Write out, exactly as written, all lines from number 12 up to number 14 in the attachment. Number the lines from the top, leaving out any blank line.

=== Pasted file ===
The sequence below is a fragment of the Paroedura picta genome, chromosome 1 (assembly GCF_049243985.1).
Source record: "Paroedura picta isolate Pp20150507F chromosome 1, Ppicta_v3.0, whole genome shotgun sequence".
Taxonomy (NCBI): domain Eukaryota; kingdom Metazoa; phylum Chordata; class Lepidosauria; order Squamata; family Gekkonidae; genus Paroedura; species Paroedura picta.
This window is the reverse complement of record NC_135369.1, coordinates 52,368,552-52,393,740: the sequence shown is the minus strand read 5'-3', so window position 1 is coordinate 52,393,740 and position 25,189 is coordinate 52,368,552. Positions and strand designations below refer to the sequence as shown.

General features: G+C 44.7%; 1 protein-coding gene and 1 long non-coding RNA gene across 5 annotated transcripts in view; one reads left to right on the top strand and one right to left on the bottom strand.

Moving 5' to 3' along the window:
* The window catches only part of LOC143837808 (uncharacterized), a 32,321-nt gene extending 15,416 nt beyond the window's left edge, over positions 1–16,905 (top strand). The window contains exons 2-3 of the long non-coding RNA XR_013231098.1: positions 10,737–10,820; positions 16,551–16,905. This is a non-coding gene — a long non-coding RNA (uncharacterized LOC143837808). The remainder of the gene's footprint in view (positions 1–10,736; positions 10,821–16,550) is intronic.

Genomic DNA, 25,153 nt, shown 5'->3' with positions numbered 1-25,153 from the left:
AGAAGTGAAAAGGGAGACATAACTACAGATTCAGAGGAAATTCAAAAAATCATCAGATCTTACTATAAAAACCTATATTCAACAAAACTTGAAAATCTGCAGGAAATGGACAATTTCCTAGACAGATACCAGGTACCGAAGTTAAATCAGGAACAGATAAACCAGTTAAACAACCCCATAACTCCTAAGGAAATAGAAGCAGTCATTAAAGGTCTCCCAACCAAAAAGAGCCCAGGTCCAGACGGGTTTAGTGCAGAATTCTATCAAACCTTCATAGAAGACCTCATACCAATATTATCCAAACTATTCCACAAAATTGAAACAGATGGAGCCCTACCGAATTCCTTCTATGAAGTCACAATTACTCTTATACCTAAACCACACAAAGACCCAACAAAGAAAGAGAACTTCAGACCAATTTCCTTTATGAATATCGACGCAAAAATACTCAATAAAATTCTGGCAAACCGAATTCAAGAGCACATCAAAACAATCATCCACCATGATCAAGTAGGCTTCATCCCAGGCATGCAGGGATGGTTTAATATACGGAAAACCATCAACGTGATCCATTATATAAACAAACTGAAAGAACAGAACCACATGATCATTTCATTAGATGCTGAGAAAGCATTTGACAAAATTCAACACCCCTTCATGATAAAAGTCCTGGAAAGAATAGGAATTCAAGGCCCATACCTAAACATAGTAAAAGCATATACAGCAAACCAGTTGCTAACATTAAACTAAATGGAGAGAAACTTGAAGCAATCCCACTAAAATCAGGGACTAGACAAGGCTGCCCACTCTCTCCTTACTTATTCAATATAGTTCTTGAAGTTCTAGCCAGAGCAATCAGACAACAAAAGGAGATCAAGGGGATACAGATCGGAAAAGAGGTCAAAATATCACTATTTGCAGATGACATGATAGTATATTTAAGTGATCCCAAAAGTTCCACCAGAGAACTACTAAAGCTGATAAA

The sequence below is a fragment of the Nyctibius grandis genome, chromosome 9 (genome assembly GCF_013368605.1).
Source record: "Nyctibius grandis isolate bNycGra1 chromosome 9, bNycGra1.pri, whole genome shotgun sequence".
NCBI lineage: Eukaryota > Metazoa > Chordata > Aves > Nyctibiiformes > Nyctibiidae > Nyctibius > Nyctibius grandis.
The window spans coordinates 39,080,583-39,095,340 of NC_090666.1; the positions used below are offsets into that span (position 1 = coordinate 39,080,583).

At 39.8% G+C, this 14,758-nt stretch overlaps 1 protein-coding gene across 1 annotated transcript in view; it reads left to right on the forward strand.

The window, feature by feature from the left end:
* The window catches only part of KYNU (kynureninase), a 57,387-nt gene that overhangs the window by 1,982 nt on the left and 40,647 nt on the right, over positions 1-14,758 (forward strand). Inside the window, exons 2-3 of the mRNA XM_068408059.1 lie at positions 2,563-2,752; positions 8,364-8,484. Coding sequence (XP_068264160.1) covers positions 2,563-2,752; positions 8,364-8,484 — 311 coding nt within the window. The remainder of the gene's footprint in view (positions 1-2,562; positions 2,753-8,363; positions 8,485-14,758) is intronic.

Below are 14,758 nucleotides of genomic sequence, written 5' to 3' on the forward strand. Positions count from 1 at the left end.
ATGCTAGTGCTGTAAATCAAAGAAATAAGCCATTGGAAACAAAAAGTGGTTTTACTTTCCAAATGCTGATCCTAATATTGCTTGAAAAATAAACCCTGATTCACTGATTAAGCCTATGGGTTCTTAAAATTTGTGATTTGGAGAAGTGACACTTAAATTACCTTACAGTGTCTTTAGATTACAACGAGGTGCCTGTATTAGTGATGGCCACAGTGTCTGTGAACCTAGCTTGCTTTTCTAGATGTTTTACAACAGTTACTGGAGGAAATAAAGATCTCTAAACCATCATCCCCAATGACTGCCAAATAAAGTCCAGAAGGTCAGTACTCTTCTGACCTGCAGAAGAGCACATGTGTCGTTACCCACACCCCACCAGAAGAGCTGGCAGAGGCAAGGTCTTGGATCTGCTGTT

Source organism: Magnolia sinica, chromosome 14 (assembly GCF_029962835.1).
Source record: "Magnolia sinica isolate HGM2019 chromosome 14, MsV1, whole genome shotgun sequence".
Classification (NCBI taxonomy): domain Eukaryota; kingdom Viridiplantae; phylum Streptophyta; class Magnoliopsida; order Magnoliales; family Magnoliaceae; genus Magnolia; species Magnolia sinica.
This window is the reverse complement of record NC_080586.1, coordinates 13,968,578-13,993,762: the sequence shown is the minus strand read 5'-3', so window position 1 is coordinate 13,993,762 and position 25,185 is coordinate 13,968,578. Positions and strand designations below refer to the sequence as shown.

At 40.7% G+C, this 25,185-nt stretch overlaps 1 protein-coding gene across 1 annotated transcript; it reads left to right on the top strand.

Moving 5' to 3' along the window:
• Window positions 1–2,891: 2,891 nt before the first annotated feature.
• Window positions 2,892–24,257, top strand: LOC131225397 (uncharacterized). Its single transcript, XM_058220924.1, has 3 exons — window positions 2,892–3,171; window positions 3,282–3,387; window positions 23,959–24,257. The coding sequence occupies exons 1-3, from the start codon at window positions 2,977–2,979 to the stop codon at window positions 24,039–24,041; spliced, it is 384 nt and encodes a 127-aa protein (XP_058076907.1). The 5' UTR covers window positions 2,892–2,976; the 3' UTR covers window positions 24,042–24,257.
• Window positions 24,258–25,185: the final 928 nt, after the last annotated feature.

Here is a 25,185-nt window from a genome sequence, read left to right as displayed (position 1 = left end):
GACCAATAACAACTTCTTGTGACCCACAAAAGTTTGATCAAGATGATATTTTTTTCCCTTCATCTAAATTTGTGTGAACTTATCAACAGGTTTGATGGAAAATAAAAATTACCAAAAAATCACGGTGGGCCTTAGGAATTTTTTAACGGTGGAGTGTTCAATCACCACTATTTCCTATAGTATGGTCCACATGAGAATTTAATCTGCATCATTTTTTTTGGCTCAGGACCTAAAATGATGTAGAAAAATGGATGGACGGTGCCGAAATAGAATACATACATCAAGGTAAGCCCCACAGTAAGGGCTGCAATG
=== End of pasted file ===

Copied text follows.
NCBI lineage: Eukaryota > Metazoa > Chordata > Aves > Nyctibiiformes > Nyctibiidae > Nyctibius > Nyctibius grandis.
The window spans coordinates 39,080,583-39,095,340 of NC_090666.1; the positions used below are offsets into that span (position 1 = coordinate 39,080,583).

At 39.8% G+C, this 14,758-nt stretch overlaps 1 protein-coding gene across 1 annotated transcript in view; it reads left to right on the forward strand.